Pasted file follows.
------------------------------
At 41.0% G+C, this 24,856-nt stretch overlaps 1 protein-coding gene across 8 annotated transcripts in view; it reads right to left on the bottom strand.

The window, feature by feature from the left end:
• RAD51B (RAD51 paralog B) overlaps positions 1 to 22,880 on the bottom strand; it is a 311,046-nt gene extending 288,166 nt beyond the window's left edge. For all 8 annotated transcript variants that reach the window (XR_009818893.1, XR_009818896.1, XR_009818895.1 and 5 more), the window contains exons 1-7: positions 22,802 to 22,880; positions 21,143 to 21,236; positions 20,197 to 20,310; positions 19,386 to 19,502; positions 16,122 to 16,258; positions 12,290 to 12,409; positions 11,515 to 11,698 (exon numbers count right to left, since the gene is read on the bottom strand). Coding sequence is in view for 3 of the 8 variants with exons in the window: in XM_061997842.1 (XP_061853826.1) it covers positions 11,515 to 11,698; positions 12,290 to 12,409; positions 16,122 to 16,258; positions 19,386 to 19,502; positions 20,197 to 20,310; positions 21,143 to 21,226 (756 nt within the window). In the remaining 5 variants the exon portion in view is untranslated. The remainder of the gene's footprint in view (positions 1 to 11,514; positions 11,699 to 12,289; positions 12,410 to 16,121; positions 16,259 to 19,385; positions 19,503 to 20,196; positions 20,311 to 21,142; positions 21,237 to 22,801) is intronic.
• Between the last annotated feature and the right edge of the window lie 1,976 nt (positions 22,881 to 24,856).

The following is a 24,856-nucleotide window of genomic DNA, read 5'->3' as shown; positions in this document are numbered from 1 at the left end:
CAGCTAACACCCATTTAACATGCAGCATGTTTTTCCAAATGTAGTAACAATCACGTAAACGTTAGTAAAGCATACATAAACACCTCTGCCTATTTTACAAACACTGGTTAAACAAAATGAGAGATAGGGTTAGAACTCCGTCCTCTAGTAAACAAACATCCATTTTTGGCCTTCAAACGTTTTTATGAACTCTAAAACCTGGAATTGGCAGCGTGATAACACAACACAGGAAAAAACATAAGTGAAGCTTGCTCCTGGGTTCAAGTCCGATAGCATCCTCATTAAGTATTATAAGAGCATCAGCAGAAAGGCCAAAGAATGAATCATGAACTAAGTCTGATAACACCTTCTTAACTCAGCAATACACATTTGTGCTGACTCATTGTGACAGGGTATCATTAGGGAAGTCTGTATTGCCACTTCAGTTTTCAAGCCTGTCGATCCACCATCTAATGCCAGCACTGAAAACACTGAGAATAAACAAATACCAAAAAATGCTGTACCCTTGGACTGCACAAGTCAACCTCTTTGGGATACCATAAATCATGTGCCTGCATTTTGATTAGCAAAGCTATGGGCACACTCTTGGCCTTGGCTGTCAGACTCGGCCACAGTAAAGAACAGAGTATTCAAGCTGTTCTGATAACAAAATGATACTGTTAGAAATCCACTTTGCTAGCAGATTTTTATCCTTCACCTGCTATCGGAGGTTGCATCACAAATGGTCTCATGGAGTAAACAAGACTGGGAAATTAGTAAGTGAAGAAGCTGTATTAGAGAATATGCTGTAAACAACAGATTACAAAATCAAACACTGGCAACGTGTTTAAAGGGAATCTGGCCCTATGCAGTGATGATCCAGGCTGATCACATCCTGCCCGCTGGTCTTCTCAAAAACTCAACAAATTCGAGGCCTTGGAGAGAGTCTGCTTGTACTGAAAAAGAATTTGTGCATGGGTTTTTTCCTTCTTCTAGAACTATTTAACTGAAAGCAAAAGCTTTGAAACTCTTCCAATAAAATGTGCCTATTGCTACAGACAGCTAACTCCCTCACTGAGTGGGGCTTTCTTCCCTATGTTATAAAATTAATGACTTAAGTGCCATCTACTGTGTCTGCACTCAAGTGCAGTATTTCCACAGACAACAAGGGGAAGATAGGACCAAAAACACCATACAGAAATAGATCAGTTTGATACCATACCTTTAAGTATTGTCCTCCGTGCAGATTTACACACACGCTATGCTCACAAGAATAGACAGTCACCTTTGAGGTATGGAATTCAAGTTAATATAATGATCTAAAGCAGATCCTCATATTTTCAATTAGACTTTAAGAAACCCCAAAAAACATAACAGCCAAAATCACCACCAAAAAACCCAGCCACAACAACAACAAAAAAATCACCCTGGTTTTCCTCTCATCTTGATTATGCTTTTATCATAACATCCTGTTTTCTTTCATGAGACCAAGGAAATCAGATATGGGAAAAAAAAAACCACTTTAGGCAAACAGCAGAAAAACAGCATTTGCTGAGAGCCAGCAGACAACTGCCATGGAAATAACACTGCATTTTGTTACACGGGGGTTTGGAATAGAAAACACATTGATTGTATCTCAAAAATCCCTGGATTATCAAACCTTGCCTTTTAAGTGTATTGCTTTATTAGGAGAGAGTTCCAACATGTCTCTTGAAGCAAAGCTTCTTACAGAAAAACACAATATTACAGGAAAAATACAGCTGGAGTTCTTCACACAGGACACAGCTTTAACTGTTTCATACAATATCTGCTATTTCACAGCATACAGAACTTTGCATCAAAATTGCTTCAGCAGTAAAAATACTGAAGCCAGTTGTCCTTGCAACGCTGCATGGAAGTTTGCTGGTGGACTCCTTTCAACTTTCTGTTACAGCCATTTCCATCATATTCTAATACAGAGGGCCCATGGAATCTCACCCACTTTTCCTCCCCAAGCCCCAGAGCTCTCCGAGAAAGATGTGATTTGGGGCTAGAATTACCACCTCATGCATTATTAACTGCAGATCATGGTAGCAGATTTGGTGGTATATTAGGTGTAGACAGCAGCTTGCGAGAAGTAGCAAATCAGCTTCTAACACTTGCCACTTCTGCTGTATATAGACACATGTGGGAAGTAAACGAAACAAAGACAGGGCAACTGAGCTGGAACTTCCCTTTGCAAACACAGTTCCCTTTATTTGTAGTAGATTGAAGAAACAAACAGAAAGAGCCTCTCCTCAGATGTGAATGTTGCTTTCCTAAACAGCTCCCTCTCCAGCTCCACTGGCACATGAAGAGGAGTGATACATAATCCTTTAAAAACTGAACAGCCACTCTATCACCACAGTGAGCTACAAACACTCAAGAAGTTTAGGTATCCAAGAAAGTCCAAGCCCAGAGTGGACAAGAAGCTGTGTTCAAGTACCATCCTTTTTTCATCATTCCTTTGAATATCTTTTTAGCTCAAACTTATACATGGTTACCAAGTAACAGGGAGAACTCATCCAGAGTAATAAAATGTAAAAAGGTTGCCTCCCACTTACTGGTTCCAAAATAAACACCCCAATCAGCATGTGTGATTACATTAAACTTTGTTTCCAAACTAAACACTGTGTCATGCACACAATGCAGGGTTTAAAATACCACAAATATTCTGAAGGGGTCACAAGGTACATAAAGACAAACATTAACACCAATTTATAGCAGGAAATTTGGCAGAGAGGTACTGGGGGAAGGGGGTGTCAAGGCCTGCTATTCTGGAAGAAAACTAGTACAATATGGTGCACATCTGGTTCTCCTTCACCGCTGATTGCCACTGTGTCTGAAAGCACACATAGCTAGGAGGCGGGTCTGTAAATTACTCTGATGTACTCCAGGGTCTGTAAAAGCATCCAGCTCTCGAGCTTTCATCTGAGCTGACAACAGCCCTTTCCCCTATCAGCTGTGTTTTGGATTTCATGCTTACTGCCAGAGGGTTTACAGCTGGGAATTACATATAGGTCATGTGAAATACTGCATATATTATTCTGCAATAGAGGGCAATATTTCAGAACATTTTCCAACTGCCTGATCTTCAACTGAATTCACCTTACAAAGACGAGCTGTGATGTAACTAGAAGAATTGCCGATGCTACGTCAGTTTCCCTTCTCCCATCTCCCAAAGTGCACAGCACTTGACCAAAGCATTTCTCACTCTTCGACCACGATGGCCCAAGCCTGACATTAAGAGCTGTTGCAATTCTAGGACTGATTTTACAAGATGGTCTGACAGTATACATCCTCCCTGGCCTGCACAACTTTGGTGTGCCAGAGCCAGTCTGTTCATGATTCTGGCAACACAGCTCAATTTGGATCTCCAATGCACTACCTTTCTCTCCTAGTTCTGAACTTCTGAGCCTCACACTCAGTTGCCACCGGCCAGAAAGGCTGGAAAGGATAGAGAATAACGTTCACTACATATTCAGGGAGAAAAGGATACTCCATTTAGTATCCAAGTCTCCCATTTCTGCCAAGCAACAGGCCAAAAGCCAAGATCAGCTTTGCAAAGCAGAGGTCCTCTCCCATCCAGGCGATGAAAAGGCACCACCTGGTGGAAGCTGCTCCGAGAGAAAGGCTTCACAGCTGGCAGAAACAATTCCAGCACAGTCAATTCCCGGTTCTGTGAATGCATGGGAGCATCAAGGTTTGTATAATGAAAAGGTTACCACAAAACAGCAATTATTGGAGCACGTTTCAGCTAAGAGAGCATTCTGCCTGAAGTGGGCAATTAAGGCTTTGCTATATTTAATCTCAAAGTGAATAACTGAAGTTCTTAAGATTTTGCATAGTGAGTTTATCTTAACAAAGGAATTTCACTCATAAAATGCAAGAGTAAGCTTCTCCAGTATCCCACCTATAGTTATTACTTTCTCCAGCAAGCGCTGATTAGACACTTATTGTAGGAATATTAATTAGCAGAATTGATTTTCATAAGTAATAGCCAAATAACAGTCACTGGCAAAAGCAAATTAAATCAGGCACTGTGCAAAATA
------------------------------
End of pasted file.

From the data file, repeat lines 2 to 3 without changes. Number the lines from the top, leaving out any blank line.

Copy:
The window, feature by feature from the left end:
• RAD51B (RAD51 paralog B) overlaps positions 1 to 22,880 on the bottom strand; it is a 311,046-nt gene extending 288,166 nt beyond the window's left edge. For all 8 annotated transcript variants that reach the window (XR_009818893.1, XR_009818896.1, XR_009818895.1 and 5 more), the window contains exons 1-7: positions 22,802 to 22,880; positions 21,143 to 21,236; positions 20,197 to 20,310; positions 19,386 to 19,502; positions 16,122 to 16,258; positions 12,290 to 12,409; positions 11,515 to 11,698 (exon numbers count right to left, since the gene is read on the bottom strand). Coding sequence is in view for 3 of the 8 variants with exons in the window: in XM_061997842.1 (XP_061853826.1) it covers positions 11,515 to 11,698; positions 12,290 to 12,409; positions 16,122 to 16,258; positions 19,386 to 19,502; positions 20,197 to 20,310; positions 21,143 to 21,226 (756 nt within the window). In the remaining 5 variants the exon portion in view is untranslated. The remainder of the gene's footprint in view (positions 1 to 11,514; positions 11,699 to 12,289; positions 12,410 to 16,121; positions 16,259 to 19,385; positions 19,503 to 20,196; positions 20,311 to 21,142; positions 21,237 to 22,801) is intronic.